NEW YORK, NY.-
John Miller elaborates on many of the tropes he has masterfully cultivated throughout his thirty-plus year career in Suburban Past Time, his latest exhibition at Metro Pictures
. Through artificial rocks and plants ranging in scale from massive to ordinary, wallpaper, store-bought and handmade decorative elements, Miller transforms the gallery into a bizarre yet familiar public space. The works included in the exhibition are a continuation of the artists ongoing sociological investigation into so-called middlebrow culture, which focus on artifice in Western consumer societies.
To evoke a sense of the generic, Miller pastes two vector print wallpapers depicting exterior views of nondescript plattenbauten, or apartment blocks, in Berlin and a beach resort on the working class tourist island of Mallorca, Spain. With the wallpapers are two carpets spelling NO, filing cabinets painted in what Miller describes as hot rod finish, and an oversized tree and rock that refer to the practice of using fake natural objects to hide pool pumps in suburban backyards. Intermittently present amidst the installation are two people who either sit on a chair reading or rest on a plinth.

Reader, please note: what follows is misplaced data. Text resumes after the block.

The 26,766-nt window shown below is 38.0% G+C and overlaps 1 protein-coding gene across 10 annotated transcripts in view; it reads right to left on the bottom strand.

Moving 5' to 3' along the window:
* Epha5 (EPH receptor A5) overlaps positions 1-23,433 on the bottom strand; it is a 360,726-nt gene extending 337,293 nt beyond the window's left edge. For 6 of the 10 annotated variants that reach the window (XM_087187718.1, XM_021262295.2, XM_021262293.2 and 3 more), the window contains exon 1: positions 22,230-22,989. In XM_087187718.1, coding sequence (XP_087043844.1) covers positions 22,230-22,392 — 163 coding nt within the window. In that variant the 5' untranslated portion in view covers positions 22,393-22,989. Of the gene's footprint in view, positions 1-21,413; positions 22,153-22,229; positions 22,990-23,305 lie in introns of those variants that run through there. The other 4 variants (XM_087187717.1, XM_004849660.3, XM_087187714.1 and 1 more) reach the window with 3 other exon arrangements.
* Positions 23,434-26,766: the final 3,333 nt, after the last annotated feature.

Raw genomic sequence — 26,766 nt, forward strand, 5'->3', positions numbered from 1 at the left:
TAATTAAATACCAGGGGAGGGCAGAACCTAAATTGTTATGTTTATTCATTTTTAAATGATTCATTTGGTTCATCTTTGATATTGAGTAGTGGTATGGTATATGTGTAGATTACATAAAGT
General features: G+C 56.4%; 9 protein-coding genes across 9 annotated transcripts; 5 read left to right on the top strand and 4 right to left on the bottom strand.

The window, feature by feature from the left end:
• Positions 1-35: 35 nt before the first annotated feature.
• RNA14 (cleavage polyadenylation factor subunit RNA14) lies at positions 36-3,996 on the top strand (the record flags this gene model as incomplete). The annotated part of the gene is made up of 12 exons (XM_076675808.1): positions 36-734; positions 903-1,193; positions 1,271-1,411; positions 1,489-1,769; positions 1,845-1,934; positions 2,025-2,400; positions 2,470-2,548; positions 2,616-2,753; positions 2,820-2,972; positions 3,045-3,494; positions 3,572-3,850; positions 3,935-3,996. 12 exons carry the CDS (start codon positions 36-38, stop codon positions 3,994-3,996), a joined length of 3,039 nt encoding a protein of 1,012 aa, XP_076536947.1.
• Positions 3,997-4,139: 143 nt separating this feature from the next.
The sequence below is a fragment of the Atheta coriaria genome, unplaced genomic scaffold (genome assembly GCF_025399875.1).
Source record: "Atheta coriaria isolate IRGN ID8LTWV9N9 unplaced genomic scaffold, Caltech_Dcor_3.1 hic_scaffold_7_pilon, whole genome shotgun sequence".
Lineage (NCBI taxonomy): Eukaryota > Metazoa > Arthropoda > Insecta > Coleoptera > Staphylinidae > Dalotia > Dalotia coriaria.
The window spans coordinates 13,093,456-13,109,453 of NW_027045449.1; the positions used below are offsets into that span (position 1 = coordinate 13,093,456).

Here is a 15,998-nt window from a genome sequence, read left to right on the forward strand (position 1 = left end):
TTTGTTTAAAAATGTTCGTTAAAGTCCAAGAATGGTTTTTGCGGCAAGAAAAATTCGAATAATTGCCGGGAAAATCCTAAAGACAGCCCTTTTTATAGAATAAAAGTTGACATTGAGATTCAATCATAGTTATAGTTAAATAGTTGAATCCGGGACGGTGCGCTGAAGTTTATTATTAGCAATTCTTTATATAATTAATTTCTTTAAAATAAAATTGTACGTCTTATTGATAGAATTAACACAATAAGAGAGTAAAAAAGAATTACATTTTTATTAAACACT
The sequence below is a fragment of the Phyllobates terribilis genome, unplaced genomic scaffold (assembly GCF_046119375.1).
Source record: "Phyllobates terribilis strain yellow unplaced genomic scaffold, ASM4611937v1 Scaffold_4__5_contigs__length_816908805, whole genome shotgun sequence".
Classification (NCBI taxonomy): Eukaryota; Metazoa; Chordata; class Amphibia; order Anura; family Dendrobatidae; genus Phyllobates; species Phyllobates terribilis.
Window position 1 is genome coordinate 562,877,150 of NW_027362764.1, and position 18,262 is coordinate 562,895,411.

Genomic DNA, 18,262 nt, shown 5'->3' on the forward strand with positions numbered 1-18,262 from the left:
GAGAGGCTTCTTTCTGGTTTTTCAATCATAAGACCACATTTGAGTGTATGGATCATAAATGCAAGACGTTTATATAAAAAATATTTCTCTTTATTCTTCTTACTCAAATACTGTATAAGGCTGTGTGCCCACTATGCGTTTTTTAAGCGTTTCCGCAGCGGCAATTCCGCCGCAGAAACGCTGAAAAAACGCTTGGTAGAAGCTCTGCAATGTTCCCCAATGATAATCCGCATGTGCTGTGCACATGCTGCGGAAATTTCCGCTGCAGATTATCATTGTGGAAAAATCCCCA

Also on view are a series of flash animations Miller created with long time collaborator Takuji Kogo under the name Robot. Lifting the text from personal ads and setting them to MIDI voice recordings, cultural hierarchies related to age and wealth emerge from the borrowed lyrics of these videos projected on the gallerys walls.
John Miller is the recipient of the 2011 Wolfgang Hahn Prize, which was followed by a related exhibition at Museum Ludwig, Cologne. Miller had a substantial retrospective at Kunsthalle Zürich in 2009 that was accompanied by a catalogue published by JRP. He has had other one-person shows at: Musée dart moderne et contemporain, Geneva (2004); Magasin-Centre National D'Art Contemporain, Grenoble, France (1999); and Kunstverein Hamburg (1999). Miller has participated in major group exhibitions at CAPC Musée DArt Contemporain, Bordeaux (2010/11); Museo Nacional Centro de Arte Reina Sofía, Madrid (2010); and MoMA PS1, New York (2006). His work was included in the 1991 Whitney Biennial in New York and the 2010 Gwangju Biennale in South Korea.